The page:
[00:56:13.19] I’m with you, very much so, on maintaining legacy code, and that being really the software that provides value over a series of years as de facto legacy. The reason why it’s still around is because it’s providing real value to real people. But is there a point where you’ve come across any code where it’s like, “You know what - you guys didn’t manage the technical debt here…” I like the idea of pushing the thing forward, but sometimes you’re pushing up against a wall. Are there limits to this ideology, or can we refactor all things?
I’m sure there are cases - although I think they are very rare - where I think you have to completely just abandon ship for the entire project… But with the kind of module-by-module approach, the idea here is that you’re taking one vertical segment and replacing it, and then throwing away the code that you don’t want.
Right. Instead of throwing the whole thing out.
Yeah, or you’re refactoring in place. Either one. But I think for me an acknowledgment that we don’t make enough in our industry - and I think you’re totally right about your analysis on “Maybe it’s Silicon Valley culture”, or maybe there’s some kind of culture bleeding over here, with just a race to the top. But we don’t acknowledge – I feel like enterprise code is its own beast in our community. You’re like “It’s either enterprise, versus small/medium, versus the Create React App worlds.” So it’s these three paradigms where nobody wants to be enterprise. I think we even coined the term “enterprise dude” on a team that I was on. The enterprise dude always ruins everything, for everybody… [laughter] The enterprise dude is always relying on the least supported version of something, and is holding back people from being able to upgrade things… Anyways.
So real software, software that’s been out in the wild, and has had multiple developers work on it… Applications at scale have cruft. I have yet to see applications that scale that don’t use multiple languages, that don’t have arcane stories behind why this weird thing exists… It’s like “Alright, when you open this file, you’re gonna have to turn around ten times and tap your nose once.” [laughter]
there be dragons…
It’s just the most hilarious stories. But applications are living, breathing; they have cruft… That’s normal. So I wanna normalize weirdness, because that’s just how applications evolve over time, with multiple people. So it’s okay, there has to be some uncomfortableness in our codebases, because ultimately, you have to have something to be pushing forward as a team. I envy the folks who are really happy about everything; congratulations to them… Maybe this talk isn’t for them. But this talk is for 99% of us that are remaining, that have #realproblems.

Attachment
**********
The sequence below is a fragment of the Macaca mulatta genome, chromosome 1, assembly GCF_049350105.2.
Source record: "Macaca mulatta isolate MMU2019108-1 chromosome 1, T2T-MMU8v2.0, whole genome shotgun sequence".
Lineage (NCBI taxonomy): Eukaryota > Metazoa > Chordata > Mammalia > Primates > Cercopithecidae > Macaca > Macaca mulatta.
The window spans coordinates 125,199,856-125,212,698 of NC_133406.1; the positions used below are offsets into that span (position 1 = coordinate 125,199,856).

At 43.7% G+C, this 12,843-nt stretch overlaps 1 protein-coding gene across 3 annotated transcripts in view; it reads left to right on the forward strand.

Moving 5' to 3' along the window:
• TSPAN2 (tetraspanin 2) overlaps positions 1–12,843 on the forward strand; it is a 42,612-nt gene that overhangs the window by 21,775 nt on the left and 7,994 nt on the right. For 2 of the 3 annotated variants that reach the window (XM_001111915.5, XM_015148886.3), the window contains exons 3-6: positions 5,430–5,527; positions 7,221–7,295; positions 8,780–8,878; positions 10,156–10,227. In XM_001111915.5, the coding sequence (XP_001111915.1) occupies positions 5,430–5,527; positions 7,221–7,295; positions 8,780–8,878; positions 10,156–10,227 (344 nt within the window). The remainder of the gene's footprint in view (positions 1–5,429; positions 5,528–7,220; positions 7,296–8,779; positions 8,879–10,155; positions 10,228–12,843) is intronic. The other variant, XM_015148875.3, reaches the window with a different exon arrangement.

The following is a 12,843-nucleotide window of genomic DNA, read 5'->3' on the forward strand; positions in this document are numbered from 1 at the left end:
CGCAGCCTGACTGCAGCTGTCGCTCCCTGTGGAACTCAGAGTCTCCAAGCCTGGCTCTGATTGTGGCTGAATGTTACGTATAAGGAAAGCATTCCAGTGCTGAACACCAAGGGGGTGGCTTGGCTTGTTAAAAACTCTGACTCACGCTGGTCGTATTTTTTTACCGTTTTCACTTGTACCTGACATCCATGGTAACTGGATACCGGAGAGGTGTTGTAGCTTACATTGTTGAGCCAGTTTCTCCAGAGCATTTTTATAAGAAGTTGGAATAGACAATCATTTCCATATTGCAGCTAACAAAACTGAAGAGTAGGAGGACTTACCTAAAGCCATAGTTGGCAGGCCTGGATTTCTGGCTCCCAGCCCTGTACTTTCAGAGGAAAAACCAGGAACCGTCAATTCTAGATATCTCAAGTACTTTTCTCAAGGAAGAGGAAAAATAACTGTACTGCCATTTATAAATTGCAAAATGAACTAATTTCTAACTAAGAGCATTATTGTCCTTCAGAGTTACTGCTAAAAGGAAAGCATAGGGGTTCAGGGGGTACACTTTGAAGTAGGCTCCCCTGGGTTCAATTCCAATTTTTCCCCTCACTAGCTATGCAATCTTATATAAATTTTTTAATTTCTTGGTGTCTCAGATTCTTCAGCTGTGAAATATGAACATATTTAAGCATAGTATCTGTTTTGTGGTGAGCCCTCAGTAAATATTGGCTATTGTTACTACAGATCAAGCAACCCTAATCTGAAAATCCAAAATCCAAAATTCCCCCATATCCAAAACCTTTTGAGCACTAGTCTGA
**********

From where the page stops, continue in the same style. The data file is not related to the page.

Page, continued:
[00:59:48.17] [laughs] I think Mike Tyson said “Everybody has a plan until they get punched in the face.” That’s when everybody’s plan goes out the window, basically. He knows that pretty well, because he’s punched a lot of people in the face. I think code is like that - we all have beautiful, perfect, pristine code, until it hits production, it hits the real world. Once that happens, stuff hits the fan, and you’ve gotta make changes… So the longer it’s been in the real world, the more craggly it’s gonna look.
I’m looking at this picture on Martin Fowler’s blog, of the StranglerFigApplication, and I’m thinking “That code, that tree –”
Isn’t it cool?
That’s an abstract, some kind of tree.
That tree is crazy-looking.
[laughs] It’s crazy-looking. But yeah, at the very minimum, you always have the CEO button. If your code is perfect, I challenge you to find one decision that wasn’t the CEO button decision, where it’s just like “Just put it there, make it happen.”
Just make it happen. [laughs]
“Ship it now.”
Well, Amal, your talk is the first day at the conference, right? You’re on day one, that’s the October 14th. The conference actually happens October 13th through 15th. There’s some workshops etc. going on. If you are planning to go to this conference - which I would suggest you do, because hey, we’re gonna be there…
As a matter of fact, we’re planning to have a live JS Party at All Things Open. Amal might be a future panelist, a future guest panelist on JS Party, so - hopeful there at least.
See Amal day one… But I’m not sure which day our live thing is, but it’s definitely gonna be there, at All Things Open, happening in Raleigh, North Carolina, October 13th through 15th this year.
Come see us.
If you are thinking of registering, I would say that right now between the end of the month their mid-tier pricing is still active. October 1st it goes a little higher… It’s still a very inexpensive conference. Even on its most expensive ticket period, it’s $279. So not a very expensive conference to go to. Amazing speakers… Amal, you’ll be there, of course. Jerod and Kball will be on the stage doing something – I’m not sure, what is the plan, Jerod? Do you have a plan?
The plan will be revealed… When the plan is revealed.
Yeah, it’s a fantastic conference. Just incredible speakers, and lots of – I think it attracts an audience that is really diverse, and also has just an interesting breadth of problems, so I highly recommend it. I’m really excited to be speaking there this year.
I wanna give a quick shout-out too to Todd Lewis, the organizer of that conference. He does such hard work to make that conference happen each year. Every time I talk to him, he’s always moving; he’s always moving, he’s never still. He’s always going. Todd, great work on this conference. Looking forward to being there. Our first time there was in 2016, so we’re glad to be back.
Amal, thank you so much for your time today, and sharing your wisdom. You are welcome back. Thank you so much, it was fun talking to you today.
Thank you so much for having me. It’s been a pleasure.
Our transcripts are open source on GitHub. Improvements are welcome. 💚